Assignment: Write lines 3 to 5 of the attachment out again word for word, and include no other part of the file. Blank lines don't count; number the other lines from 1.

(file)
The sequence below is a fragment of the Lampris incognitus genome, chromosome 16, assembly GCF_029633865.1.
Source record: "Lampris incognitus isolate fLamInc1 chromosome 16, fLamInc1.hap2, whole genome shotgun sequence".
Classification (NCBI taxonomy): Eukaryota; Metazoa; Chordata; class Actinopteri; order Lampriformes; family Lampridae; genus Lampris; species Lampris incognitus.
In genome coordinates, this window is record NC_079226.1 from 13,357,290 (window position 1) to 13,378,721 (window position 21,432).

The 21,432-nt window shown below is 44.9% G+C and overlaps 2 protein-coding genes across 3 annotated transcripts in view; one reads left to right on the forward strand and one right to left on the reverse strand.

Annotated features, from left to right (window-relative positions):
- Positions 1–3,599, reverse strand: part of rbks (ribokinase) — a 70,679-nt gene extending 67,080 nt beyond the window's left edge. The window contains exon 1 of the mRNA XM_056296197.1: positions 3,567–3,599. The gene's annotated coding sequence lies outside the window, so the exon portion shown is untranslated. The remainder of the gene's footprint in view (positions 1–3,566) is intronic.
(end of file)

Classification (NCBI taxonomy): Eukaryota; Metazoa; Chordata; class Actinopteri; order Lampriformes; family Lampridae; genus Lampris; species Lampris incognitus.
In genome coordinates, this window is record NC_079226.1 from 13,357,290 (window position 1) to 13,378,721 (window position 21,432).

The 21,432-nt window shown below is 44.9% G+C and overlaps 2 protein-coding genes across 3 annotated transcripts in view; one reads left to right on the forward strand and one right to left on the reverse strand.